Movie reviews 41 results
3.5Score

Norman finds second Gere

Movie review: Norman Taking on the role of a New York fixer in Joseph Cedar's modern iteration of the 'Court Jew' archetype, Richard Gere proves he's capable of suppressing his sexiness in service to a worthy, if pathetic, cause

I Am Not Your Negro cuts to root of Strange Fruit

Movie Review/ Streaming/ DVD: I Am Not Your Negro The words of the late James Baldwin provide a searing portrait of race relations in the United States, and prove how little things have changed in the decades since they were written
2Score

Song to Song feels long, off-key

Movie Review: Song to Song Terrence Malick probes the nature of intimacy through a portrait of Austin's music scene, but the existential maestro fails to find the right notes in this hollow solo
3.5Score

Sense of an Ending eludes closure

Movie Review: The Sense of an Ending In the film version of the ambiguous Julian Barnes novel, Jim Broadbent shines as an older man whose quiet life is interrupted by a letter that makes him re-evaluate the past
2.5Score

Kong: Skull Island feels a little empty-headed

Movie Review: Kong - Skull Island The oversized ape makes a spectacular return in this big-budget B-movie that tries to plumb the depths of the American psyche but ends up playing in a muddy puddle
3Score

The Wide River of Gordon Pinsent’s Dreams

Movie Review: The River of My Dreams Documentary about the Canadian actor captures much of his impish charm, but it leaves many questions unanswered about what really makes him tick
4Score

Paterson finds poetry in the everyday

Movie Review: Paterson In Jim Jarmusch's new film, a bus driver named Paterson who lives in Paterson, N.J. — hometown of William Carlos Williams and Alan Ginsberg — sees life as gentle verse
3.5Score

The Founder’s quarter-pounder of thought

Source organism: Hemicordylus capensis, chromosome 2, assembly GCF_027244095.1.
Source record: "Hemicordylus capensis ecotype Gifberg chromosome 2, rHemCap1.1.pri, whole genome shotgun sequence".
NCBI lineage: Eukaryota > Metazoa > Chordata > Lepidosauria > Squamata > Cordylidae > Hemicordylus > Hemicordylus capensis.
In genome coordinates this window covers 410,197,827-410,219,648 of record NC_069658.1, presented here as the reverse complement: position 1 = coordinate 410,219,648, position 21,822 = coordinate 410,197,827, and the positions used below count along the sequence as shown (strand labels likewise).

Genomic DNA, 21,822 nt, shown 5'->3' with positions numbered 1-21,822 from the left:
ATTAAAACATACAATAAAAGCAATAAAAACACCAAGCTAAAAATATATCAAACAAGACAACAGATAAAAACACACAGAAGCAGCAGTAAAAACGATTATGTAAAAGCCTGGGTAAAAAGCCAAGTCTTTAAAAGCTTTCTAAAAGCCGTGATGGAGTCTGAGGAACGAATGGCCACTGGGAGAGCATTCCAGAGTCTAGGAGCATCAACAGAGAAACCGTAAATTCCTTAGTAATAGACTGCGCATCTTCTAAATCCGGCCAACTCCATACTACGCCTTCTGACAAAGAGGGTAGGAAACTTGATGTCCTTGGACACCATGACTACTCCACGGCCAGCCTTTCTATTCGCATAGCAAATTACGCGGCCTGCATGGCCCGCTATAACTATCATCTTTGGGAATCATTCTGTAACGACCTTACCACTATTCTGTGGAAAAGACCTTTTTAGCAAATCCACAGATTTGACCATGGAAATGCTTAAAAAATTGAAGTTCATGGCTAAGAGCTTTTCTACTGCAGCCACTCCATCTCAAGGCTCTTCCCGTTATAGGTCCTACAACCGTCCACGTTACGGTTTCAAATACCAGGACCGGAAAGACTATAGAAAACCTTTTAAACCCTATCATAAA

Movie review: The Founder The American Dream comes in a convenient package that's ready to eat as John Lee Hancock finds the beef in The McDonald's Empire

John Madden hits home with Miss Sloan

Interview: John Madden on Miss Sloane The director of Shakespeare in Love says casting Jessica Chastain as a shrewd, morally ambiguous D.C. lobbyist was the best way to expose the ugliness of modern politics   By Katherine Monk WHISTLER, BC – John Madden doesn’t want to get bogged down by the F-word: Feminism has so much ancillary luggage, too many awkward hard edges to cram into the narrative anchovy tin called a feature film. Yet, Miss Sloane, the latest film from the Academy Award-nominated director of Shakespeare in Love points a laser beam at the modern female experience. A D.C.-set (Toronto-shot) thriller starring Jessica Chastain as the title character, Miss Sloane offers a close-up view of the lobbyist’s reality. Watching from a slightly distanced perspective, the viewer picks up the trail of professional lobbyist Elizabeth Sloane just as she embarks on a career move that will change her life forever. Madden was reluctant to give away too many details ...
5Score

Arrival proves mind-altering

Movie review: Arrival Denis Villeneuve's latest may look like a simple first-contact story, but it goes much deeper as it questions the linear nature of time and the role of language